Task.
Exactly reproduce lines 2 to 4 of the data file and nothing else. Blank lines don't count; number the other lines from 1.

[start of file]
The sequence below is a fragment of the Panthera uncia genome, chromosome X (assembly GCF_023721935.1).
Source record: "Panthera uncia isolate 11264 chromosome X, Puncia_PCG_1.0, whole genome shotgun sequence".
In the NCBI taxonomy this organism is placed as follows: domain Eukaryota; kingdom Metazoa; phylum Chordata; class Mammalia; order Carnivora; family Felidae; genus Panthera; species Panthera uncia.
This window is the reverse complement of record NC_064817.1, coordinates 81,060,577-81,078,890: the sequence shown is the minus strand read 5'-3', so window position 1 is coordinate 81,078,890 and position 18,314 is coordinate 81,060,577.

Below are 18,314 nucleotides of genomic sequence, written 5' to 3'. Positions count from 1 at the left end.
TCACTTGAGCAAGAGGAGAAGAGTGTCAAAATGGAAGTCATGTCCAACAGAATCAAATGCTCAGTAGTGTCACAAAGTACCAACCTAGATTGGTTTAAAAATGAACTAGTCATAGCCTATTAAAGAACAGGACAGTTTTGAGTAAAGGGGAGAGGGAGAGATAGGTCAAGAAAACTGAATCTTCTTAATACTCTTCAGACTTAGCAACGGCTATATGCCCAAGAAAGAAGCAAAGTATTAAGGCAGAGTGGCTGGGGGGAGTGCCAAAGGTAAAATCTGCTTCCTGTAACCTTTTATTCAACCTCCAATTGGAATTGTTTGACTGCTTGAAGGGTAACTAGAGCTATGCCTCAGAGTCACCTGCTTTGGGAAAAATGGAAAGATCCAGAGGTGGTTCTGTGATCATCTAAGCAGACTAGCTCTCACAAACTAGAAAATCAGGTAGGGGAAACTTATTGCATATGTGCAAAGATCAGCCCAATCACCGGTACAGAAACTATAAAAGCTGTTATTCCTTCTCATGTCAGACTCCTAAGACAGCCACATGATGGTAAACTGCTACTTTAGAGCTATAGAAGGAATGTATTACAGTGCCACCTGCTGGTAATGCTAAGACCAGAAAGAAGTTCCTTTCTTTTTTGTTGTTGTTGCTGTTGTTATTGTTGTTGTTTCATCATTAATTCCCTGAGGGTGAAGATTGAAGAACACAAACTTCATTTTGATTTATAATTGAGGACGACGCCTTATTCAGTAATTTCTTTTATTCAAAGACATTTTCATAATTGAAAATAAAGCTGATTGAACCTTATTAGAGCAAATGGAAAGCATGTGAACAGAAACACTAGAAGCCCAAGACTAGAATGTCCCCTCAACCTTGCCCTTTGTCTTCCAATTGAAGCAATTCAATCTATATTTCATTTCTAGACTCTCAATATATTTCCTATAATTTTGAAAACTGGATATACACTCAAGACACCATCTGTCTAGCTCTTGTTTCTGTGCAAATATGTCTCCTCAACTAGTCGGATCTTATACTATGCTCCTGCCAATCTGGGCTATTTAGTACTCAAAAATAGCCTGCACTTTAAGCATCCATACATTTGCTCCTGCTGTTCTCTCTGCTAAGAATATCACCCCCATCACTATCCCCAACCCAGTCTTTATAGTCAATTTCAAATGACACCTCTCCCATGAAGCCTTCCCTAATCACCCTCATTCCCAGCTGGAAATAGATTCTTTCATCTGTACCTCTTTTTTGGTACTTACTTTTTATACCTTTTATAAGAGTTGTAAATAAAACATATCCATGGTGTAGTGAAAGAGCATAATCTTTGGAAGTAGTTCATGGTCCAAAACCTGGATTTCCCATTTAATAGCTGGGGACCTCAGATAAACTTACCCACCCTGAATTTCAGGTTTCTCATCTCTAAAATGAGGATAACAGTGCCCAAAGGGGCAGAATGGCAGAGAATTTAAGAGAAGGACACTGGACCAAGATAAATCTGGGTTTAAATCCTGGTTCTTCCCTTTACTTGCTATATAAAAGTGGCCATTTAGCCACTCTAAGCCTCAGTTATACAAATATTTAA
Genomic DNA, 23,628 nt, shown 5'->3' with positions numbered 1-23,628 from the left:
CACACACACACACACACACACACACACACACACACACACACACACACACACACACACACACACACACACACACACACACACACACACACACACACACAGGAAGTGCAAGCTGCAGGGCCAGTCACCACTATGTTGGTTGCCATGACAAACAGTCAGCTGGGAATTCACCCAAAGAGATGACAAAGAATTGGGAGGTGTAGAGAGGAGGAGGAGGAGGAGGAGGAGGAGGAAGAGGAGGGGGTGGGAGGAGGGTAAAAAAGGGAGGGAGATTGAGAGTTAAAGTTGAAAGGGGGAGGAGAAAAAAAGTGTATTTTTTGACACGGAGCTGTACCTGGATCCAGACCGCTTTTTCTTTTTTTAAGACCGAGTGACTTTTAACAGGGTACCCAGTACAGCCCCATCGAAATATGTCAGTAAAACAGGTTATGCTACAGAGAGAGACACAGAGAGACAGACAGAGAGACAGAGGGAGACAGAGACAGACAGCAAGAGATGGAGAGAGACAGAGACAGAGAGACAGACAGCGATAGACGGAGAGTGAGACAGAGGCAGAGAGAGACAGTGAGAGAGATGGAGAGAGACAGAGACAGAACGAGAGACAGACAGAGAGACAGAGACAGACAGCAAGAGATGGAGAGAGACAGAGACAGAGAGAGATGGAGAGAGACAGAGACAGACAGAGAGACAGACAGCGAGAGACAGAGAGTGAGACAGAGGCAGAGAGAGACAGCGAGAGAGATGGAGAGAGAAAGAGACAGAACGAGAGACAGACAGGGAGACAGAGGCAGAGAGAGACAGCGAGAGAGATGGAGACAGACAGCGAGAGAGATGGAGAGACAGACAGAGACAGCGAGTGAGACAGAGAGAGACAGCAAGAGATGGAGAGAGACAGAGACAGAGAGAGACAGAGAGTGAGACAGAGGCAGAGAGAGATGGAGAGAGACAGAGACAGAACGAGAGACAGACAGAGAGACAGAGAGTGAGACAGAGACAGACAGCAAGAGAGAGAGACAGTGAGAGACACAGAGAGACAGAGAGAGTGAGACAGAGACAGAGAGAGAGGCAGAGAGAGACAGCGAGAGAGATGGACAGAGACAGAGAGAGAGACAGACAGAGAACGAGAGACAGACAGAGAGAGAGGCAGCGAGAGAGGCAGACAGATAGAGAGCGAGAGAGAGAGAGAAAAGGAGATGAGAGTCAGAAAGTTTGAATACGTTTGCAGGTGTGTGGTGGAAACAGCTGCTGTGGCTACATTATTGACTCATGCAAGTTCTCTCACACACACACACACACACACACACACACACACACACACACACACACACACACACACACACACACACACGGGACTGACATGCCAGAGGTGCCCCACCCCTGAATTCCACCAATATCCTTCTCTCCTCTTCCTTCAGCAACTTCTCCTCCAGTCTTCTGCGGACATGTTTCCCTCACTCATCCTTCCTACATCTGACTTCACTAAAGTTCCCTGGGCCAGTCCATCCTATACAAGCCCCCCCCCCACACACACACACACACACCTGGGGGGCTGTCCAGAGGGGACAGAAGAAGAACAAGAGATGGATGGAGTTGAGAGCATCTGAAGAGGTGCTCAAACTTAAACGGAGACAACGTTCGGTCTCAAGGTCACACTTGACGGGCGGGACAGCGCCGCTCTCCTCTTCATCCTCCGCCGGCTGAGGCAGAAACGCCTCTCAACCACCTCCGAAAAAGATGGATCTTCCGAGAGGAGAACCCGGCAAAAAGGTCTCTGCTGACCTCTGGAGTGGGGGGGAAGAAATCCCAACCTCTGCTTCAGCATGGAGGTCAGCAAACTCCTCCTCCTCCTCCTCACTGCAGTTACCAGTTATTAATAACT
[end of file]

Source record: "Panthera uncia isolate 11264 chromosome X, Puncia_PCG_1.0, whole genome shotgun sequence".
In the NCBI taxonomy this organism is placed as follows: domain Eukaryota; kingdom Metazoa; phylum Chordata; class Mammalia; order Carnivora; family Felidae; genus Panthera; species Panthera uncia.
This window is the reverse complement of record NC_064817.1, coordinates 81,060,577-81,078,890: the sequence shown is the minus strand read 5'-3', so window position 1 is coordinate 81,078,890 and position 18,314 is coordinate 81,060,577.